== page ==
Empower consumers through climate math | Inquirer Opinion

Empower consumers through climate math

/ 04:03 AM October 26, 2021

Consumers now need a strong grip on climate economics as part of their daily routine. Who is responsible for carbon emissions and, more importantly, for decarbonization? It’s human activity that is causing climate change. Time is not far when net zero carbon targets will also apply to individual consumers and not just to countries, companies, and businesses. It’s consumer demand that supports businesses. Why should carbon targets remain at the investor or corporate level? Charity begins at home. Ultimately, consumers would need to be at the forefront.

A silent move is underway to feature nature prominently in our lifestyle decisions. Responsible individuals are becoming eager to reduce their carbon footprint. Apps are being developed to digitally measure an individual’s daily carbon spend the same way apps track calories and steps. Developers are working on solutions based on science and industry averages to let consumers know how much carbon is linked to their activity routines.


A recent study found that one liter of a popular cola drink generates 346 grams of carbon emission, and a mega roll of toilet paper 771 grams. Select ESG (environmental, social, and governance)-responsible suppliers have started pasting net zero labels on products. Tracking such individual carbon scores will let card companies and governments determine carbon score charges and taxes.

Financial prudence sans climate math is becoming irrelevant. Abundant startup opportunities are opening up in the climate change technology arena, and developing Asia must grab these.


Several issues come into play. What will measure the temperature and carbon score of an activity? It needs to be arrived at with a particular level of global warming number measured in degrees centigrade. Which technology will measure carbon? It must be transparent, robust, and easy to understand. How will businesses ensure correct emission reporting by suppliers and customers? Which green accounting standard will businesses follow? In the US, industry participants have established a nonprofit standard setter, the Sustainability Accounting Standards Board, as a self-regulatory body. Multilaterals like the Basel-based Bank for International Settlements, the International Monetary Fund, and the Asian Development Bank can instill confidence by sharing easily understood methodology as well as the underlying science and math behind quality climate disclosure.

Decarbonization and net zero are new buzzwords. The days are not far when consumers will start seeing the importance of climate math and glance at daily spend statements for carbon scores. Only the wearer knows where the shoe pinches. “Shun greenwashing” must become the new mantra. The UK’s competition authority has developed a “green claims code” to check if environmental claims are genuinely green. Climate litigation is on the rise globally. Per a UN report, over 1,550 climate litigation cases were filed in the last four years in 39 countries.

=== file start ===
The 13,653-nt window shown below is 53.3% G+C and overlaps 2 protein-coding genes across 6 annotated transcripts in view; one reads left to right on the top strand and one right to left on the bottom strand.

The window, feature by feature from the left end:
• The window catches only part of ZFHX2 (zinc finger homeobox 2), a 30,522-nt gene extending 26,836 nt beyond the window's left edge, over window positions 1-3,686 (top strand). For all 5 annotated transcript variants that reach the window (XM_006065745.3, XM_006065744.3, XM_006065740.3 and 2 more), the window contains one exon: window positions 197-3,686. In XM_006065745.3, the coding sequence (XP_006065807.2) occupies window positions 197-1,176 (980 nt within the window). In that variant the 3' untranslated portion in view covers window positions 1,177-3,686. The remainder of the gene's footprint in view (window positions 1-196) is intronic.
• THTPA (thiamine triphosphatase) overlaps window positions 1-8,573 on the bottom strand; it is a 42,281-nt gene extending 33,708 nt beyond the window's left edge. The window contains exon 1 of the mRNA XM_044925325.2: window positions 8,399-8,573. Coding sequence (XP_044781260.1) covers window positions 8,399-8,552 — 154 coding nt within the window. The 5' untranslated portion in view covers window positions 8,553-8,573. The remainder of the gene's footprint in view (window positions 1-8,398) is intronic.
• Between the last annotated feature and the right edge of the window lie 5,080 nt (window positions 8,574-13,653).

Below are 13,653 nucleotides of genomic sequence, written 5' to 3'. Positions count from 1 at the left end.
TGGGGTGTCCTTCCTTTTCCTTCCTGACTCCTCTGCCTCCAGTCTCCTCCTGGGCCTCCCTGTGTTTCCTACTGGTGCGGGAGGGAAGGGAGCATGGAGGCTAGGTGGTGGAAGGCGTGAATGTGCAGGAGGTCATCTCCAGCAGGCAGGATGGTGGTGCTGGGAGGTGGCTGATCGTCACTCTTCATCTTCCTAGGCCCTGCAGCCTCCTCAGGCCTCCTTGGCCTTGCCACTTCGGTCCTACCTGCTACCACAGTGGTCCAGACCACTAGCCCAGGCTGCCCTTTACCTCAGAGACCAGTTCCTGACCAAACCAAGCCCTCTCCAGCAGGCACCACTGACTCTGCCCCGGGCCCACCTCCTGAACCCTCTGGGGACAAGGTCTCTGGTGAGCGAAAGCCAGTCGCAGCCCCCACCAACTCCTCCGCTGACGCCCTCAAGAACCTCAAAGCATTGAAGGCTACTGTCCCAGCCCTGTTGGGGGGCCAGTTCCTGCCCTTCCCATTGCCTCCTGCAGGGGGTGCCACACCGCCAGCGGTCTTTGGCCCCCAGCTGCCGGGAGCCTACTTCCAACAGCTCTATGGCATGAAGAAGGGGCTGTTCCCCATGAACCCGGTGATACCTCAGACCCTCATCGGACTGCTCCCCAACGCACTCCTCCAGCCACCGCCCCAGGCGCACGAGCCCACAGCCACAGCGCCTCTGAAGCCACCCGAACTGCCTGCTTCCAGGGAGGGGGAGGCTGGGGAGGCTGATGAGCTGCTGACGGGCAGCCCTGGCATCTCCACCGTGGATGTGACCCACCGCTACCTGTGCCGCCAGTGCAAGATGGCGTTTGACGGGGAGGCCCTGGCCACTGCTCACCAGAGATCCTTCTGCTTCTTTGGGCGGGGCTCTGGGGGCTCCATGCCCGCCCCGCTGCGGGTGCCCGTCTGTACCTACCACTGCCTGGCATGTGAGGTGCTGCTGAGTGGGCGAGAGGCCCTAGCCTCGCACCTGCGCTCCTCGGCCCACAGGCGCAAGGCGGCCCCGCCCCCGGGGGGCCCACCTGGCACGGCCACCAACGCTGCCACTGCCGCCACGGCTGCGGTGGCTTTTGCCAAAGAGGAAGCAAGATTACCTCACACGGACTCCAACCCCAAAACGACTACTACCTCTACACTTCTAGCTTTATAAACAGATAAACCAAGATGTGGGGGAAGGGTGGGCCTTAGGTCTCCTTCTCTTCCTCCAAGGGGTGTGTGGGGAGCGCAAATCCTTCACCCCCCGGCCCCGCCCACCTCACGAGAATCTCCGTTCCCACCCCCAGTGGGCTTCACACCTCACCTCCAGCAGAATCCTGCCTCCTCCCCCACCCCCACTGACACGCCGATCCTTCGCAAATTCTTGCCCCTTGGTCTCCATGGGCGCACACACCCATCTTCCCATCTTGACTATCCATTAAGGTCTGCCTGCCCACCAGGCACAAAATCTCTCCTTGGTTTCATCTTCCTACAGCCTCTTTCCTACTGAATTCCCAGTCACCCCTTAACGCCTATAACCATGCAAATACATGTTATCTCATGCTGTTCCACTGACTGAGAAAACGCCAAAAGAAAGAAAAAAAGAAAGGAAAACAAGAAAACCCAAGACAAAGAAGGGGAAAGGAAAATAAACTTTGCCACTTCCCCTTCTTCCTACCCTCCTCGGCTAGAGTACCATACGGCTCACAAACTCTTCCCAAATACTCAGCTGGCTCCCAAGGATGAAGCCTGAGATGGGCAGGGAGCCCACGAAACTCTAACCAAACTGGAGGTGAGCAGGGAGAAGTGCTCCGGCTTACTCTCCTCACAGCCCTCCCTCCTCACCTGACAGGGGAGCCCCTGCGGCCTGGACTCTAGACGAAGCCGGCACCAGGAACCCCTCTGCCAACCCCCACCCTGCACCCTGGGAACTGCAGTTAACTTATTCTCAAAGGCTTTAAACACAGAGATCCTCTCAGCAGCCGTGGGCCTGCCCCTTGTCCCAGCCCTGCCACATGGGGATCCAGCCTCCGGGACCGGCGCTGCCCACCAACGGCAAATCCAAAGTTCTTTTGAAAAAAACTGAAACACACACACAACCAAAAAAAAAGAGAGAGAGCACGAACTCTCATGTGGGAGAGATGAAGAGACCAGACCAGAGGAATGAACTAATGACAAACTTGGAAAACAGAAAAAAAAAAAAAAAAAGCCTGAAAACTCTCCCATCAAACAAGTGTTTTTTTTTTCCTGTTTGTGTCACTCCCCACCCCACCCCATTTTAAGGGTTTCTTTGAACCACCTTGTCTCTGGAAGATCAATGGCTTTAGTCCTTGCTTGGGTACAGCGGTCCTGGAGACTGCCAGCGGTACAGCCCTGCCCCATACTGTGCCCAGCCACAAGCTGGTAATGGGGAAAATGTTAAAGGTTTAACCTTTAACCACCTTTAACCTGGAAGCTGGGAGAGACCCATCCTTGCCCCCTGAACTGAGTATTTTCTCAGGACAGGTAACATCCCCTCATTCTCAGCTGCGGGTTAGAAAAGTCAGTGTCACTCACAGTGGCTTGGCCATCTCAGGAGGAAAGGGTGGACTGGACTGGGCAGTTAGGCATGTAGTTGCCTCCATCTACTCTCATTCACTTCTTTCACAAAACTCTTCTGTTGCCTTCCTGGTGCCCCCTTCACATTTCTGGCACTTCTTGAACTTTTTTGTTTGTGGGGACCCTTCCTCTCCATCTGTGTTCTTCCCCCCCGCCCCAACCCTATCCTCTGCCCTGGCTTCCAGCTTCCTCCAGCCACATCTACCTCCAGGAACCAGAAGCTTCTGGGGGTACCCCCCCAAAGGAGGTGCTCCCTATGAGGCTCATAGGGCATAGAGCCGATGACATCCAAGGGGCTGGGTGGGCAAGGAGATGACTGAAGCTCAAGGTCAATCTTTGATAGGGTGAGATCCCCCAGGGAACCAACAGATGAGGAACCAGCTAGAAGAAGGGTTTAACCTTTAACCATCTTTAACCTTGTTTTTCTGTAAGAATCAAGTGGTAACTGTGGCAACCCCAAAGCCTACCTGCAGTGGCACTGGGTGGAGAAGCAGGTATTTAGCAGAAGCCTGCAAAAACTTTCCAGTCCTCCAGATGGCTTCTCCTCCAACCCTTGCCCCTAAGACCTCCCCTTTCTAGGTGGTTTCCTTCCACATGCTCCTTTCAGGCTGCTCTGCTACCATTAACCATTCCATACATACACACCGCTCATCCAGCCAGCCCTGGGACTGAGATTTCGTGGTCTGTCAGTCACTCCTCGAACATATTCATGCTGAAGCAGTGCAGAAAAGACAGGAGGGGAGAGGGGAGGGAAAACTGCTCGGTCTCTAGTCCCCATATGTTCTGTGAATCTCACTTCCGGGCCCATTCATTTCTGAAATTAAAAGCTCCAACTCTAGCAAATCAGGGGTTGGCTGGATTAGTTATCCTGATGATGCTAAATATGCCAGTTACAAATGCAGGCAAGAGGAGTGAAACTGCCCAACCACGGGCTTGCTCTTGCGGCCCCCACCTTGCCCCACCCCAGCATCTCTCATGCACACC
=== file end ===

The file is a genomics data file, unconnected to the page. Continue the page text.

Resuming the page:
The commitment to decarbonize one’s operations becomes more relevant than just passing the buck. Initially, there will be a tendency to favor carbon offsetting by identifying components hard to decarbonize. Who decides what is hard to decarbonize? Independent mechanisms are required to check decisions that favor carbon avoidance over carbon reduction.

The green transition will have cost implications. It could be messy and impact jobs and the poor and vulnerable. What should be the price of carbon? Policy actions need to depict equity and natural justice in that equation. There is a proposal to gradually increase the carbon price to $75 a ton by 2030, with differentiated rates for developing economies (including India, the Philippines, etc.) against the current global average price of $3 a ton, to create social safety nets for the poor and vulnerable. Some EU states have levied carbon taxes exceeding 25 euro a ton, to go up to 55 euro a ton by 2025. Yes, it’s exorbitantly high, but will probably serve to encourage behavior change.

Climate math needs to figure in all school, college, and university curricula. It needs to be incorporated in every classroom and academic discipline. National policies need to prioritize climate-relevant curricula. Service providers have to indicate projected carbon scores in their client proposals. Voters worldwide have also started grappling with the concept of “climate elections,” with Norway setting the trend. The public has started pushing politicians—that nature must take precedence over politics.

Our spending, savings, and investment aspirations need to be aligned with our climate aspirations. Our own paths to carbon neutrality and net zero must gain currency.

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Ajay Sagar is a former senior staff of Asian Development Bank Philippines. The views here are his own.

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